Under Secretary of Transportation Pete Buttigieg, the Department of Transportation (DOT) will aim to use the Transportation Infrastructure Finance and Innovation Act (TIFIA) and the Railroad Rehabilitation and Improvement Financing (RRIF) programs, as well as private activity bonds, to expedite the development of new infrastructure. To date, the DOT has closed $34.5 billion in TIFIA financings and $1.7 billion in RRIF financings with developers of public-private partnership (P3) projects and public sector borrowers.

Environmental Protection Agency

To date, the Environmental Protection Agency (EPA) has announced the closing of approximately 50 Water Infrastructure Finance and Innovation Act (WIFIA) loans to private and public sector borrowers, providing over $9.3 billion in credit assistance to help fund nearly $20 billion of water infrastructure investments. The EPA also recently announced that it has approximately $6.5 billion available to provide credit via two WIFIA programs.

The bipartisan Drinking Water and Wastewater Infrastructure Act of 2021 was introduced on March 23, 2021, and would authorize more than $35 billion for drinking and wastewater infrastructure projects. It would also reauthorize the WIFIA program for federal fiscal years 2022 through 2026 at the current annual funding level.

Department of Agriculture

President Biden’s first budget request for fiscal year 2022 included a discretionary request for a $1 billion increase in loan authority for rural electric loans, to $6.5 billion, to support additional clean energy, energy storage and transmission projects.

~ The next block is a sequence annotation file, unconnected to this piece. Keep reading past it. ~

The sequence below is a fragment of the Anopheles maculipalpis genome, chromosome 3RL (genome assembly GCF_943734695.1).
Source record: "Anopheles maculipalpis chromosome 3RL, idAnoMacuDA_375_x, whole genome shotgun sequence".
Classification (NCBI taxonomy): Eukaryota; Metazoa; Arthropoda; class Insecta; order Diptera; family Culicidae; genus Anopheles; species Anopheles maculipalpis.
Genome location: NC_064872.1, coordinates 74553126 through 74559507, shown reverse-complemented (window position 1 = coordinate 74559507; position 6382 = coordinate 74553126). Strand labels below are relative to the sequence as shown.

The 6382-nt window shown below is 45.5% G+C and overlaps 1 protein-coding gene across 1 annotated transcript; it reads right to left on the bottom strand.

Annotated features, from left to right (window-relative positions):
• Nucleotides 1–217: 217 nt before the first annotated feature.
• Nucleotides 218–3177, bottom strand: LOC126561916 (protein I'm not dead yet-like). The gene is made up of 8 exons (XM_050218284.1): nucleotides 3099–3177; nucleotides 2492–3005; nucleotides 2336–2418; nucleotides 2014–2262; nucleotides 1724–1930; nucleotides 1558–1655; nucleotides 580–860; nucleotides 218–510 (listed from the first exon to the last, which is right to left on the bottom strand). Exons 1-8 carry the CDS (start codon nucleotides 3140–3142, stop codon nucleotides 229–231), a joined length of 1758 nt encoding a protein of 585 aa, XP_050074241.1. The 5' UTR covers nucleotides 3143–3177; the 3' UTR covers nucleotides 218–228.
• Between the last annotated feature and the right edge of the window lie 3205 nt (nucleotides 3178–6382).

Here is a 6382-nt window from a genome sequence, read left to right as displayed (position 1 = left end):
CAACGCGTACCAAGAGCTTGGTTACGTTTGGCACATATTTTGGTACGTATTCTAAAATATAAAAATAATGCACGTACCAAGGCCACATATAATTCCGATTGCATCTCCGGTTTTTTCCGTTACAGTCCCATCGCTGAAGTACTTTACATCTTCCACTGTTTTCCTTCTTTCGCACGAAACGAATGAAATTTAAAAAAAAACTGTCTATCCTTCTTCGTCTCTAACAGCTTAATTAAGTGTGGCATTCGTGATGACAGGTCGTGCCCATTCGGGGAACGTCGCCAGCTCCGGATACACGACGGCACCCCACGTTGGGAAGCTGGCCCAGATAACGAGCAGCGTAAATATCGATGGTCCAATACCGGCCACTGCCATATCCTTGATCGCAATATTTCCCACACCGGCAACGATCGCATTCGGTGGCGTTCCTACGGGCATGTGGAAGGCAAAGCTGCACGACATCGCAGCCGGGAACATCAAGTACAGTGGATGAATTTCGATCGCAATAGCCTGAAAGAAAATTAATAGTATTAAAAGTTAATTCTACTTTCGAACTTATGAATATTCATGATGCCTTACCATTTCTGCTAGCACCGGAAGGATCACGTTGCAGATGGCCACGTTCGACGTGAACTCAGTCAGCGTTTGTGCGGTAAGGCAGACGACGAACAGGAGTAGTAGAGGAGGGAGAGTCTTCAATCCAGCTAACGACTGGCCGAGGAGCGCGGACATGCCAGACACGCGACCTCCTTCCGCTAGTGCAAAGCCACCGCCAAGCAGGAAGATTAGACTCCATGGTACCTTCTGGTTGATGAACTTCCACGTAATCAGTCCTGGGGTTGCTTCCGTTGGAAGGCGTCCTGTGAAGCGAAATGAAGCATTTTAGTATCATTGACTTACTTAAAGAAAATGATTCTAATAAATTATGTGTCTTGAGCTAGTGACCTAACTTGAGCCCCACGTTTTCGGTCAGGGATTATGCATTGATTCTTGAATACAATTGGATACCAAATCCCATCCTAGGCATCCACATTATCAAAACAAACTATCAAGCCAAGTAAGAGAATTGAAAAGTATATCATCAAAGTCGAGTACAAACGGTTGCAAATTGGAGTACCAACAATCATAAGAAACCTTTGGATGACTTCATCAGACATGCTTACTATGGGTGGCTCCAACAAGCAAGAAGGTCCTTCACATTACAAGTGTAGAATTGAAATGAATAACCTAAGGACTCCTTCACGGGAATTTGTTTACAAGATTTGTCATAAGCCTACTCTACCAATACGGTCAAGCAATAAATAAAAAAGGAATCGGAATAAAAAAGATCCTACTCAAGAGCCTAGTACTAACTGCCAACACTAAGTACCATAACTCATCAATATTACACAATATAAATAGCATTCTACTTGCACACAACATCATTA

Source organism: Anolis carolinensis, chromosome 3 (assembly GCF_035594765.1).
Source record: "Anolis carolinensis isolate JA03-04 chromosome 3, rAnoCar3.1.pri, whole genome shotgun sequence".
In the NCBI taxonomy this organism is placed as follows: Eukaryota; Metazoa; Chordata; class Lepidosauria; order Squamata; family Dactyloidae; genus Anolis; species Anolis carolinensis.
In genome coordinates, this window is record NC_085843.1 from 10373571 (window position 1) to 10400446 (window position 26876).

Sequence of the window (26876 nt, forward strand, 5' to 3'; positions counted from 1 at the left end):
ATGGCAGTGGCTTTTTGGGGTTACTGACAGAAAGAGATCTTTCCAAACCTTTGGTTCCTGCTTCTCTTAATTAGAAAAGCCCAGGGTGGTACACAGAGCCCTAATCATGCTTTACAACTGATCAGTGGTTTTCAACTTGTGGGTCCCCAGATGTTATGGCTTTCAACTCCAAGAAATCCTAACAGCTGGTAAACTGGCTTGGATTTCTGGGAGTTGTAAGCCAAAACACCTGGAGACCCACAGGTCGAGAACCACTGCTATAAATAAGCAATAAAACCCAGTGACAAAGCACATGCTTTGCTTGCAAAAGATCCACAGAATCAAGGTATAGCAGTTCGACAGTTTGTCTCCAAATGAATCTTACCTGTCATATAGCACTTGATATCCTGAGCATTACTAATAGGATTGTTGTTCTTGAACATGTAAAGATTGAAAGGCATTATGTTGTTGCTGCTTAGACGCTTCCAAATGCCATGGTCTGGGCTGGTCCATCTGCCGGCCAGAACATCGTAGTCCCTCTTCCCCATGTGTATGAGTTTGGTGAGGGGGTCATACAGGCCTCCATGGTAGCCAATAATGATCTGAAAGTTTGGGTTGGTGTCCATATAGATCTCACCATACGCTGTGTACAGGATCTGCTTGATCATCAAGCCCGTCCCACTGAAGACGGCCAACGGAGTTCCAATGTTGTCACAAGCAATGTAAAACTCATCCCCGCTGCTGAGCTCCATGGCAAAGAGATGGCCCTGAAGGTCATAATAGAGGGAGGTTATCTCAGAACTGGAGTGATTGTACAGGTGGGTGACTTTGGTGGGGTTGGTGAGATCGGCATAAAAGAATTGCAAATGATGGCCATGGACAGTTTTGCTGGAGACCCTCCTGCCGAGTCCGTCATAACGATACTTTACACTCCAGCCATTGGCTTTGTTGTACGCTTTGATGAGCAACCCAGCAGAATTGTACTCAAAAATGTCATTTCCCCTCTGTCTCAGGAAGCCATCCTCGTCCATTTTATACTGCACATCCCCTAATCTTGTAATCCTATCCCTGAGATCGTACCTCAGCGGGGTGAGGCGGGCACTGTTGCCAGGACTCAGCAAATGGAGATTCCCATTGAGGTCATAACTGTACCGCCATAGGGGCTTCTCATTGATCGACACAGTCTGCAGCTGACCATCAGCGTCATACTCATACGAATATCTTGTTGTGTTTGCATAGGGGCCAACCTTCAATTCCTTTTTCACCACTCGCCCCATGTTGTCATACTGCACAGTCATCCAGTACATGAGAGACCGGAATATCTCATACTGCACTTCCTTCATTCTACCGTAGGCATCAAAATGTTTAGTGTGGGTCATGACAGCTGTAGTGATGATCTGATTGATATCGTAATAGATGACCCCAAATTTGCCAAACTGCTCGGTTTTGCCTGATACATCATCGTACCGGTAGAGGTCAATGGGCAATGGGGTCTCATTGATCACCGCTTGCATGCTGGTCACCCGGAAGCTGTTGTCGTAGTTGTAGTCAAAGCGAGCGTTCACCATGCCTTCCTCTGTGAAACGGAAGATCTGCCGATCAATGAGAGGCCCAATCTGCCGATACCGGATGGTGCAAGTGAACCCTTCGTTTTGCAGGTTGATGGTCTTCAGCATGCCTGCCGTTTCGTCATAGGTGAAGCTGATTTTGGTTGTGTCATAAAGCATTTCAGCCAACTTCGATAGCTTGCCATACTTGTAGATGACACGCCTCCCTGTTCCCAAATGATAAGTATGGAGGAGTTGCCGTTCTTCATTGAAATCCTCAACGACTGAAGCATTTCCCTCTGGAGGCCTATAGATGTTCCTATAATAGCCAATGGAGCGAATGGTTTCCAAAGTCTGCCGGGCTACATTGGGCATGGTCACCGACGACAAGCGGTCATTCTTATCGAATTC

CO2 Infrastructure Finance and Innovation Act Program

On March 17, 2021, Sens. Chris Coons, D-Del., and Bill Cassidy, R-La., and Reps. Marc Veasey, D-Texas, and David McKinley, R-W.Va., introduced the bipartisan Storing CO2 and Lowering Emissions (SCALE) Act to support the development of infrastructure to transport carbon dioxide from sites of capture to locations where it can either be utilized in manufacturing or sequestered safely and securely underground. The bill calls for establishment of a CO2 Infrastructure Finance and Innovation Act (CIFIA) program, which would provide flexible, low-interest loans for CO2 transport infrastructure projects. The program would be modeled on the existing TIFIA and WIFIA programs for highways and water, and would help facilitate private sector investment in CO2 transport infrastructure.

Digital Infrastructure

The American Jobs Plan proposes a $100 billion investment in high-speed broadband infrastructure, building on the Leading Infrastructure for Tomorrow’s (LIFT) America Act, introduced on March 11, 2021, by the Democratic members of the House Energy and Commerce Committee. The bill would invest $312 billion in broadband as well as in clean energy and energy efficiency (for example, electric grid and electric vehicle infrastructure), drinking water and health care infrastructure. With regard to broadband specifically, the LIFT America Act would provide $5 billion in low-interest federal financing for broadband deployment under a new Broadband Infrastructure Finance and Innovation Act (BIFIA) program to be administered by the Department of Commerce. The program would allow eligible entities to apply for secured loans, lines of credit and/or loan guarantees.

This memorandum is provided by Skadden, Arps, Slate, Meagher & Flom LLP and its affiliates for educational and informational purposes only and is not intended and should not be construed as legal advice. This memorandum is considered advertising under applicable state laws.